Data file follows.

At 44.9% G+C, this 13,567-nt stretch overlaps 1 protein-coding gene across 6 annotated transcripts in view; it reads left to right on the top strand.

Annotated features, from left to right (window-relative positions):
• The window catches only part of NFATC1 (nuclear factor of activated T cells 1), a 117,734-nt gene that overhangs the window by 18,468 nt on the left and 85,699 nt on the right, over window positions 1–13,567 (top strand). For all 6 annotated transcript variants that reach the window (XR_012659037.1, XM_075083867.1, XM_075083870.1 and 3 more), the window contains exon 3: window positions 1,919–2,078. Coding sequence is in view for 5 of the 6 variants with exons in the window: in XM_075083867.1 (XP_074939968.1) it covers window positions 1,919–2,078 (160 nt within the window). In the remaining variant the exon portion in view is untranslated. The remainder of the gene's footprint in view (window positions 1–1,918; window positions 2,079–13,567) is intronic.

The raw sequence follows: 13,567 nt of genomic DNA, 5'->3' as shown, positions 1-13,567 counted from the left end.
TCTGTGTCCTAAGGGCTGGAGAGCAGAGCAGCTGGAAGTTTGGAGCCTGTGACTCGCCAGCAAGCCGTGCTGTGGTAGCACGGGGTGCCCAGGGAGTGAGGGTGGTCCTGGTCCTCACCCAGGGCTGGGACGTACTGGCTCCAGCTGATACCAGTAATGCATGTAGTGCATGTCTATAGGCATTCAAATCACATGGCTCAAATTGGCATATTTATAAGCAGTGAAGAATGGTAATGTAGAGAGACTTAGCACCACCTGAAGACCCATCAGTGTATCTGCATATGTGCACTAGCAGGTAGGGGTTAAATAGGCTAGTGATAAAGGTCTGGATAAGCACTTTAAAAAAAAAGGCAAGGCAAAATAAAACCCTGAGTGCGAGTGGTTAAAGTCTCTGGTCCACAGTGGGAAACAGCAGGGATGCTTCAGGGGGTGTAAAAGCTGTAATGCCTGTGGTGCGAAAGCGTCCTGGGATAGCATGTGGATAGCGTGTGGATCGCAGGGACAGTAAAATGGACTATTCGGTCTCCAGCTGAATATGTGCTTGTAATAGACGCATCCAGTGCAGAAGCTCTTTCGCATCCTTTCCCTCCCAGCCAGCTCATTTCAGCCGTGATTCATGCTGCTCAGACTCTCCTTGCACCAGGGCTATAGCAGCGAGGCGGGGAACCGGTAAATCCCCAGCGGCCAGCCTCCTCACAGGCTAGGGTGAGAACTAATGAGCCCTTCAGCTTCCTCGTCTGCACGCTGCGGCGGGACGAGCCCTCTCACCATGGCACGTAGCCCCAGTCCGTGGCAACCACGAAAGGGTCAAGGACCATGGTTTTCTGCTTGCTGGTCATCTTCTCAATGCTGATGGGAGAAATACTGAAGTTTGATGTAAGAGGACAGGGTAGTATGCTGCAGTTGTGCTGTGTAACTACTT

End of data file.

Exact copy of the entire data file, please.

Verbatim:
At 44.9% G+C, this 13,567-nt stretch overlaps 1 protein-coding gene across 6 annotated transcripts in view; it reads left to right on the top strand.

Annotated features, from left to right (window-relative positions):
• The window catches only part of NFATC1 (nuclear factor of activated T cells 1), a 117,734-nt gene that overhangs the window by 18,468 nt on the left and 85,699 nt on the right, over window positions 1–13,567 (top strand). For all 6 annotated transcript variants that reach the window (XR_012659037.1, XM_075083867.1, XM_075083870.1 and 3 more), the window contains exon 3: window positions 1,919–2,078. Coding sequence is in view for 5 of the 6 variants with exons in the window: in XM_075083867.1 (XP_074939968.1) it covers window positions 1,919–2,078 (160 nt within the window). In the remaining variant the exon portion in view is untranslated. The remainder of the gene's footprint in view (window positions 1–1,918; window positions 2,079–13,567) is intronic.

The raw sequence follows: 13,567 nt of genomic DNA, 5'->3' as shown, positions 1-13,567 counted from the left end.
TCTGTGTCCTAAGGGCTGGAGAGCAGAGCAGCTGGAAGTTTGGAGCCTGTGACTCGCCAGCAAGCCGTGCTGTGGTAGCACGGGGTGCCCAGGGAGTGAGGGTGGTCCTGGTCCTCACCCAGGGCTGGGACGTACTGGCTCCAGCTGATACCAGTAATGCATGTAGTGCATGTCTATAGGCATTCAAATCACATGGCTCAAATTGGCATATTTATAAGCAGTGAAGAATGGTAATGTAGAGAGACTTAGCACCACCTGAAGACCCATCAGTGTATCTGCATATGTGCACTAGCAGGTAGGGGTTAAATAGGCTAGTGATAAAGGTCTGGATAAGCACTTTAAAAAAAAAGGCAAGGCAAAATAAAACCCTGAGTGCGAGTGGTTAAAGTCTCTGGTCCACAGTGGGAAACAGCAGGGATGCTTCAGGGGGTGTAAAAGCTGTAATGCCTGTGGTGCGAAAGCGTCCTGGGATAGCATGTGGATAGCGTGTGGATCGCAGGGACAGTAAAATGGACTATTCGGTCTCCAGCTGAATATGTGCTTGTAATAGACGCATCCAGTGCAGAAGCTCTTTCGCATCCTTTCCCTCCCAGCCAGCTCATTTCAGCCGTGATTCATGCTGCTCAGACTCTCCTTGCACCAGGGCTATAGCAGCGAGGCGGGGAACCGGTAAATCCCCAGCGGCCAGCCTCCTCACAGGCTAGGGTGAGAACTAATGAGCCCTTCAGCTTCCTCGTCTGCACGCTGCGGCGGGACGAGCCCTCTCACCATGGCACGTAGCCCCAGTCCGTGGCAACCACGAAAGGGTCAAGGACCATGGTTTTCTGCTTGCTGGTCATCTTCTCAATGCTGATGGGAGAAATACTGAAGTTTGATGTAAGAGGACAGGGTAGTATGCTGCAGTTGTGCTGTGTAACTACTT